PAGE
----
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Network Security Hacks by Andrew Lockhart

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Use SSH as a SOCKS Proxy

Protect your web traffic using the basic VPN functionality built into SSH itself.

In the search for the perfect way to secure their wireless networks, many people overlook one of the most useful features of SSH: the -D switch. This simple little switch is buried within the SSH manpage, toward the bottom. Here is a direct quote from the manpage:

-D port

Specifies a local “dynamic” application-level port forwarding. This works by allocating a socket to listen to port on the local side, and whenever a connection is made to this port, the connection is forwarded over the secure channel, and the application protocol is then used to determine where to connect to from the remote machine. Currently the SOCKS 4 protocol is supported, and SSH will act as a SOCKS 4 server. Only root can forward privileged ports. Dynamic port forwardings can also be specified in the configuration file.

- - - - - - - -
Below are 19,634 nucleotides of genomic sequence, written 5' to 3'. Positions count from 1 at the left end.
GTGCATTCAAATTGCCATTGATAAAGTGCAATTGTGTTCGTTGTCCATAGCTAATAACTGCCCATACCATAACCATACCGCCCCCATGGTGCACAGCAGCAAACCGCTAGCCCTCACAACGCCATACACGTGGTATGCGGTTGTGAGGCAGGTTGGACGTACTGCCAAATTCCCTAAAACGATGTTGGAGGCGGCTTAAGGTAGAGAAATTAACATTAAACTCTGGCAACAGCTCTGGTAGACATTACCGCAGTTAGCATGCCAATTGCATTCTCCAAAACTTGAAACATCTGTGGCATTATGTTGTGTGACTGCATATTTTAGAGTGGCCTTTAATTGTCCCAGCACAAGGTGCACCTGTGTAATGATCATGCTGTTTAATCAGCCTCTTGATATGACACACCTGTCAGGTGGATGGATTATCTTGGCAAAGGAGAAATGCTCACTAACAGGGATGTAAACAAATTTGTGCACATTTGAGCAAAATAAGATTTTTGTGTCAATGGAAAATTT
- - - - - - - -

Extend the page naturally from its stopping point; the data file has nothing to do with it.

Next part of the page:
This turns out to be an insanely useful feature if you have software that is capable of using a SOCKS 4 proxy. It effectively gives you an instant encrypted proxy server to any machine that you can SSH to. It does this without the need for further software, either on your machine or on the remote server.

Just as with SSH port forwarding [Hack #72] , the -D switch binds to the specified local port and encrypts any traffic to that port, sends it down the tunnel, and decrypts it on the other side. For example, to set up a SOCKS 4 proxy from local port 8080 to remote, type the following: ...

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